Menem leads among Peronists

Former Argentine president Carlos Menem who ambitions a third mandate leads among Peronist hopefuls according to a poll published this week in the Buenos Aires press. If internal elections were held this week in the Peronist Party, Mr. Menem would win with 21% of the vote followed closely by former president Adolfo Rodríguez Sáa and the governor of Santa Fe province Carlos Reutemann, with 19% and 17%, indicates an Ipsos-Mora poll published in La Nación. Rodríguez Sáa belongs to a strong political family that dominates a small province, one of the few that is not in the red and actually has substantial reserves although trapped in the bank freeze. Following the downfall of president De la Rúa, he was named by the General Assembly Argentine president for a week when he defaulted the country's foreign debt. Mr. Reutemann, a former Formula 1 international pilot, is one of the main leaders of the Peronist party, and twice governor of the influential Santa Fe province. The poll at national level shows Mr. Menem in fourth place among the leading self nominated presidential candidates with 7% of vote intention. Following the designation by the General Assembly last January of Mr. Eduado Duhalde as president, elections in Argentina are scheduled for October 2003. The leading candidate is Elisa Carrió, a dissident Radical party woman Deputy who formed her own grouping and is the most vocal critic of the current political and economic system. She managed 19%. She's followed by Rodríguez Saá with 11% and another left wing extravagant Deputy, Luis Zamora, with 9%. In line with the protest vote of the October 2001 legislative elections, when blank and annulled votes disputed ballots with elected candidates, 14% of those polled said they would vote blank. However the poll also indicates that 15% believe that Mr. Menem will be Argentina's next president and that Elisa Carrió is effectively the most vocal critic of Argentine politics.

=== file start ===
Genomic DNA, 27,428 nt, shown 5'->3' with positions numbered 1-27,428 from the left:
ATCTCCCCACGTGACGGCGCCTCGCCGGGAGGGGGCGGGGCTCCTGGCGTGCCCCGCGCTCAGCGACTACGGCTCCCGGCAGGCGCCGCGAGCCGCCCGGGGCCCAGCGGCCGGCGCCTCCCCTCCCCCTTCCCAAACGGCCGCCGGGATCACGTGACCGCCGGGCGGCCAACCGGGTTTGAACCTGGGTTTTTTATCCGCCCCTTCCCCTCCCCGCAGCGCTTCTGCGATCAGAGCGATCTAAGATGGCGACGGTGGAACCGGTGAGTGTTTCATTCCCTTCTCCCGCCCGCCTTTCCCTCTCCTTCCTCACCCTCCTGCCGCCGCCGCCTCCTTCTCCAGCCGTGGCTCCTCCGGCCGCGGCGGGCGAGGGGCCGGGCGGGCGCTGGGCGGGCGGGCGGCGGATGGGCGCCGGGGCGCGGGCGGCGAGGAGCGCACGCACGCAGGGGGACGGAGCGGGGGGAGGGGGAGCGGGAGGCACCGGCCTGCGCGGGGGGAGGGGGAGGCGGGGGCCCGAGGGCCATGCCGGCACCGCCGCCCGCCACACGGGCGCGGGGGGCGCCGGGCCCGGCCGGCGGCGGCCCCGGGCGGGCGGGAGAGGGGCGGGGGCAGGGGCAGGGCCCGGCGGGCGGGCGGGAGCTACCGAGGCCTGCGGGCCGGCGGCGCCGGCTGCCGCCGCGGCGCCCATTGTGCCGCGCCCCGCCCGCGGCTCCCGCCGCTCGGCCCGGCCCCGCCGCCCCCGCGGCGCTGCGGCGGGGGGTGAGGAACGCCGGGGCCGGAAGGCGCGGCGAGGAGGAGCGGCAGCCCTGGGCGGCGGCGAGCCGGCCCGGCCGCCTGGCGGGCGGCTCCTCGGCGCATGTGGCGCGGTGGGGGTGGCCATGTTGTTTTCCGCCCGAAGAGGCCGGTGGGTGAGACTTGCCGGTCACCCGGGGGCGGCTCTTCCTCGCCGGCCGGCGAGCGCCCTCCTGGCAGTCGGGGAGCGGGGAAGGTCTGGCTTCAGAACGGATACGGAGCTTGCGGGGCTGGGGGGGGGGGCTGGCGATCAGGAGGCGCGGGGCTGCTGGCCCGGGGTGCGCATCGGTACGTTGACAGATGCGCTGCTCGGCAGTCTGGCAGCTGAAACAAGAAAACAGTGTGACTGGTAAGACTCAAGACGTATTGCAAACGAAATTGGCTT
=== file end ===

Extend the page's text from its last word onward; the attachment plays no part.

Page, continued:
"We're not an island"